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Comment on ‘Ultrasound-guided retrieval of lost intrauterine devices using very fine grasping forceps: a case series’
  1. Mary Pillai, FRCOG
  1. Consultant in Community Gynaecology and Obstetrics, Gloucestershire Care Services NHS Trust, Sexual Health Service, Gloucestershire Royal Hospital, Gloucester, UK; mary.pillai{at}

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I endorse the conclusion of Moro et al. that ultrasound-guided retrieval of lost intrauterine devices (IUDs) is a highly successful technique and is well tolerated by women.1 I would like to add some comments and suggestions about the technique, particularly regarding the instrument used.

In the 12 months to 30 April 2015, 226 women attended my ‘complex’ case service within the National Health Service (NHS) Gloucestershire Sexual Health Service for management of missing IUD or intrauterine system threads, accounting for around 30% of referrals. I personally saw 136 of these women. All these referrals were seen in 30-minute one-stop appointments staffed by a health care assistant and myself. A sexual and reproductive health (SRH) trainee attended a small number of the clinics. In three cases I did not find the device on scan, and subsequent abdominal X-ray confirmed expulsion or perforation. In 11 cases the device was misplaced, lying completely within the cervix, despite the threads being retracted. In the remainder the ‘missing’ device was fully or partly within the endometrial cavity. In 41 of those cases, after discussion it was most appropriate to leave a correctly sited device for a further interval. In the remaining 92 cases retrieval was indicated, either to replace a time-expired device, or because the contraceptive method was no longer desired or appropriate. In the majority of these cases one or more other attempts at retrieval (with Emmett thread retrievers or artery forceps) had failed prior to referral.

My technique is based on two important features: use of 2% lidocaine gel (Instillagel®) and use of Hartman crocodile forceps for the retrieval.

I routinely fill the endometrial cavity with Instillagel prior to imaging, as described previously in this Journal.2 This provides several potential benefits:

  • In a minority of cases this ‘flushes’ the threads into view.

  • The gel enhances transvaginal ultrasound imaging considerably. Polyps, submucous fibroids and adenexal findings are more readily visualised. Where appropriate, endometrial thickness can be accurately assessed despite the presence of the device.

  • Where the frame is misplaced and/or partly penetrating myometrium this is easier to see.

  • During the imaging some endometrial absorption of local anaesthetic occurs, potentially reducing discomfort during the retrieval.

  • The fluid-filled cavity also enhances subsequent transabdominal imaging, facilitating retrieval and reducing the removal time.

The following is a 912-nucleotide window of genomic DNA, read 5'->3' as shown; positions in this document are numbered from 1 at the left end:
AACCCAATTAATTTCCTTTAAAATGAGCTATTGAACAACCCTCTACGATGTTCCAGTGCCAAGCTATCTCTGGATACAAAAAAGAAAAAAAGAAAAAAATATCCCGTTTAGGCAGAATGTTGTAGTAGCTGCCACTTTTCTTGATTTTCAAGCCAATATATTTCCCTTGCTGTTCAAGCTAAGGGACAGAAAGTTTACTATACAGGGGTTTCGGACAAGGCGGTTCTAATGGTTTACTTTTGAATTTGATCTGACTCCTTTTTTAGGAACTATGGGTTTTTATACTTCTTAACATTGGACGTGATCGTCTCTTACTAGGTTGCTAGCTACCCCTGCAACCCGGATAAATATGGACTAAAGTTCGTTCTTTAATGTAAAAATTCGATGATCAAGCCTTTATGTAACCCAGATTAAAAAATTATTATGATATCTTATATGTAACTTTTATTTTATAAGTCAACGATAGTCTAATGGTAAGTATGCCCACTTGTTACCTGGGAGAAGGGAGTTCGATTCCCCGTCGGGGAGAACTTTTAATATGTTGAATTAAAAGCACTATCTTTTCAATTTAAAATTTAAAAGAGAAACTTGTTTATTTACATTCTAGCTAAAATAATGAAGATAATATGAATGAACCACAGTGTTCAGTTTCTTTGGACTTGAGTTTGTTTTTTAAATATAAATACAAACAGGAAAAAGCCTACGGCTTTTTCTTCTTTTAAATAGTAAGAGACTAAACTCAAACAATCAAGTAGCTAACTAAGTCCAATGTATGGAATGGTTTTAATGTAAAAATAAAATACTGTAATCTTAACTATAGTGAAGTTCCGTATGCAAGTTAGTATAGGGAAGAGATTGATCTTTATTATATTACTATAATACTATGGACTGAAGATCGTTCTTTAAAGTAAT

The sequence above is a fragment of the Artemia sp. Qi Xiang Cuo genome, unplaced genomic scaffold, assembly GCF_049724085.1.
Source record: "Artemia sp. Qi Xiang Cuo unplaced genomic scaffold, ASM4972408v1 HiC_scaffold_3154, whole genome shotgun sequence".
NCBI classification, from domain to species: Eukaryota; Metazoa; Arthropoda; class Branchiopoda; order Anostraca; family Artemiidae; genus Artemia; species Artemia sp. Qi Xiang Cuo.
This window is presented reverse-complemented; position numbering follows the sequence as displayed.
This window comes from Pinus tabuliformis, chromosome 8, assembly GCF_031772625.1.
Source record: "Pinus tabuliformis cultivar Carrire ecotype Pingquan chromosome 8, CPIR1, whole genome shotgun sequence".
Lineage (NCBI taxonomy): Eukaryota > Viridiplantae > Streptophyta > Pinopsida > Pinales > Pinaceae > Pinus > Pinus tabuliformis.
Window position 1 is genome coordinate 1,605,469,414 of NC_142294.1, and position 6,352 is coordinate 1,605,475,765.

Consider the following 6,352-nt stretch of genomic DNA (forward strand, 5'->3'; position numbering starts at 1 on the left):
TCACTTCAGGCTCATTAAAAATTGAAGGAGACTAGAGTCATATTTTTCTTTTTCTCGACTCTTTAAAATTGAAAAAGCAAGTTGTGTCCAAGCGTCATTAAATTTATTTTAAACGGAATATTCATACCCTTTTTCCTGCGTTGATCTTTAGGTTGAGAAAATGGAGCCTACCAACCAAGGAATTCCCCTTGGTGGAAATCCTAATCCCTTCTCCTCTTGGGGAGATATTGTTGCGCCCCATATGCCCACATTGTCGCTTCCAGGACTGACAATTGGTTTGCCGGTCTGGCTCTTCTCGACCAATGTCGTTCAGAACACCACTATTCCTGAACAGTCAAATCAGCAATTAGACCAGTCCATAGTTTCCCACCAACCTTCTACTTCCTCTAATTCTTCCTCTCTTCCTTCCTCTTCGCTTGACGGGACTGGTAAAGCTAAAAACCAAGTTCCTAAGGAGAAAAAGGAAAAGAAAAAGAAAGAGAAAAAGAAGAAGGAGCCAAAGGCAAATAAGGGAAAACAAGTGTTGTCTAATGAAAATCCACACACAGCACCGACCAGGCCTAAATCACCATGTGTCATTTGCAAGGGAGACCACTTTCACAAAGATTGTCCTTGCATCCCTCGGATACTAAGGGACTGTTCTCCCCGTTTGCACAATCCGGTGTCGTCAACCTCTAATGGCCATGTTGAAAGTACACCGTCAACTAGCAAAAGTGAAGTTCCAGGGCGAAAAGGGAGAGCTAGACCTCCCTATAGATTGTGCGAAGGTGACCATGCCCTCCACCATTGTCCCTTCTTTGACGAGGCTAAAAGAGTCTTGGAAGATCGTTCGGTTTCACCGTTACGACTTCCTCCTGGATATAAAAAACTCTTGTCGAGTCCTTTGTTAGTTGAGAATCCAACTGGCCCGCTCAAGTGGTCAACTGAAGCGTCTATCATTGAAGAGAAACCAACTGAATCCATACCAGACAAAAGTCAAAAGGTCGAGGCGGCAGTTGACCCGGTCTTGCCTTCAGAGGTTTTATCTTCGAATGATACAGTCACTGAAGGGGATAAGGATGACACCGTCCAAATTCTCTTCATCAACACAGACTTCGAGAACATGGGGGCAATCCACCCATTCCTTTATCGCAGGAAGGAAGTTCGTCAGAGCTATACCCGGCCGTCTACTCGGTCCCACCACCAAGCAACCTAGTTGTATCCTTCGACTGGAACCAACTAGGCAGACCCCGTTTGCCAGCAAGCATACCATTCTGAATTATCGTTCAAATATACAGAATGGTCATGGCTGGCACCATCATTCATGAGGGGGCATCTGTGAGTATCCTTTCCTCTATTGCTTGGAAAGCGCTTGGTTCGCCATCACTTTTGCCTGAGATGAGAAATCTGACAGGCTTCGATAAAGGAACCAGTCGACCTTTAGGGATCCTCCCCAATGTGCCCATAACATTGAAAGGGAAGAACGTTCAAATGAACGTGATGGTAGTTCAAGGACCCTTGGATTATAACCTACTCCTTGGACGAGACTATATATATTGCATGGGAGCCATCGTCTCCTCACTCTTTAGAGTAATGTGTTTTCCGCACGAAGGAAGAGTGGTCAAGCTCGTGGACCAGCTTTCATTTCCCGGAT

• The application of suprapubic pressure by an assistant holding the abdominal transducer appears to produce relaxation of the internal os, which seems to occur more reliably when the cavity has been prefilled with gel.

To further reduce the risk of pain we use 10% lidocaine spray (about 10 pumps) to the ectocervix about 3 minutes prior to instrumentation. If stabilisation of the cervix is necessary, paracervical mepivacaine 3% (one to four ampoules) is also injected.

The grasping forceps used by Moro et al. are not designed for use without a hysteroscope. In my view they are fragile, long and unwieldy for the purpose of ultrasound-guided rather than hysteroscopically-guided procedures, and this may increase the risk of perforation. They appear too fragile for grasping any part of the device other than the thread and may therefore be unsuitable for dislodging an embedded coil safely. Many of the cases referred to my service have had the threads avulsed during previous removal attempts. Long Hartmann crocodile forceps are much more appropriate for ultrasound-guided IUD retrieval. They are available as reusable or single-use instruments, the latter costing around £10. This instrument is very efficient for retrieval in all circumstances, including devices without threads and devices embedded within myometrial or cervical tissue.

Using the technique described here, 91/92 devices were retrieved. The one failed removal was an embedded device. I was able to grasp the lower end of the frame but attempts to dislodge it from the myometrium resulted in pain despite the local anaesthetic. At hysteroscopy under general anaesthesia only the thread attachment ring was visible from the cavity, with the upper two-thirds of the frame having penetrated the myometrium. The device was removed at the same procedure using long Hartman crocodile forceps with transabdominal ultrasound guidance, since no suitable instrument for dislodging an embedded coil was available for use with a hysteroscope.



  • Competing interests None declared.

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